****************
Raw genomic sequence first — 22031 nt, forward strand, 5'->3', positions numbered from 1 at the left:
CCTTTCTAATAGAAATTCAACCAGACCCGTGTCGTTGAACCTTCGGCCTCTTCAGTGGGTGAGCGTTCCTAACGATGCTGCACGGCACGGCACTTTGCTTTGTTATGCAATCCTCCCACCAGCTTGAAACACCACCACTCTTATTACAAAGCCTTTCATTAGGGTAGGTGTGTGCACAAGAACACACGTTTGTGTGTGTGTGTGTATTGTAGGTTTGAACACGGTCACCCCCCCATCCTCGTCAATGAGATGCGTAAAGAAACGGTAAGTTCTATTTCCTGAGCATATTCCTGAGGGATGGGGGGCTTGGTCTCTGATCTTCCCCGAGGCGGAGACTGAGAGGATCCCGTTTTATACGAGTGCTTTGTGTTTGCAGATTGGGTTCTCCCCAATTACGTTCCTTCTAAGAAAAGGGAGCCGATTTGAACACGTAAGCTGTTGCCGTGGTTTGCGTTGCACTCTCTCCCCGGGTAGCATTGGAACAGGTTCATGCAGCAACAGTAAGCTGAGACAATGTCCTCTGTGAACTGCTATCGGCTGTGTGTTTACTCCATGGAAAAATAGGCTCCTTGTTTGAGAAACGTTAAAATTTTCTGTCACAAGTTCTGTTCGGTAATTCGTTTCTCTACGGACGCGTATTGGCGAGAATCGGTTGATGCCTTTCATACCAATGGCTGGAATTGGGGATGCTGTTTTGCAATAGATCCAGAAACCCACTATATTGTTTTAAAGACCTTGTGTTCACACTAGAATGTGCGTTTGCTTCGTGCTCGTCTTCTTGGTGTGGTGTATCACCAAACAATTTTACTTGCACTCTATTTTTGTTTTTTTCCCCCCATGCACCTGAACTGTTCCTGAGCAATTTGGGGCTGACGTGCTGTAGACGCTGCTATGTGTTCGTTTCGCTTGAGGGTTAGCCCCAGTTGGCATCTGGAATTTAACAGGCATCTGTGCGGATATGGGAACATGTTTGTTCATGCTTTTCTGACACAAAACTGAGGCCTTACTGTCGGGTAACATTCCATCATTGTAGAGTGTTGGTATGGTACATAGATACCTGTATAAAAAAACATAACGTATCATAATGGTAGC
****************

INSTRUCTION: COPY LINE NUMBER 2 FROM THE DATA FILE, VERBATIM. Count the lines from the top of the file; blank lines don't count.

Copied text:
CCTTTCTAATAGAAATTCAACCAGACCCGTGTCGTTGAACCTTCGGCCTCTTCAGTGGGTGAGCGTTCCTAACGATGCTGCACGGCACGGCACTTTGCTTTGTTATGCAATCCTCCCACCAGCTTGAAACACCACCACTCTTATTACAAAGCCTTTCATTAGGGTAGGTGTGTGCACAAGAACACACGTTTGTGTGTGTGTGTGTATTGTAGGTTTGAACACGGTCACCCCCCCATCCTCGTCAATGAGATGCGTAAAGAAACGGTAAGTTCTATTTCCTGAGCATATTCCTGAGGGATGGGGGGCTTGGTCTCTGATCTTCCCCGAGGCGGAGACTGAGAGGATCCCGTTTTATACGAGTGCTTTGTGTTTGCAGATTGGGTTCTCCCCAATTACGTTCCTTCTAAGAAAAGGGAGCCGATTTGAACACGTAAGCTGTTGCCGTGGTTTGCGTTGCACTCTCTCCCCGGGTAGCATTGGAACAGGTTCATGCAGCAACAGTAAGCTGAGACAATGTCCTCTGTGAACTGCTATCGGCTGTGTGTTTACTCCATGGAAAAATAGGCTCCTTGTTTGAGAAACGTTAAAATTTTCTGTCACAAGTTCTGTTCGGTAATTCGTTTCTCTACGGACGCGTATTGGCGAGAATCGGTTGATGCCTTTCATACCAATGGCTGGAATTGGGGATGCTGTTTTGCAATAGATCCAGAAACCCACTATATTGTTTTAAAGACCTTGTGTTCACACTAGAATGTGCGTTTGCTTCGTGCTCGTCTTCTTGGTGTGGTGTATCACCAAACAATTTTACTTGCACTCTATTTTTGTTTTTTTCCCCCCATGCACCTGAACTGTTCCTGAGCAATTTGGGGCTGACGTGCTGTAGACGCTGCTATGTGTTCGTTTCGCTTGAGGGTTAGCCCCAGTTGGCATCTGGAATTTAACAGGCATCTGTGCGGATATGGGAACATGTTTGTTCATGCTTTTCTGACACAAAACTGAGGCCTTACTGTCGGGTAACATTCCATCATTGTAGAGTGTTGGTATGGTACATAGATACCTGTATAAAAAAACATAACGTATCATAATGGTAGC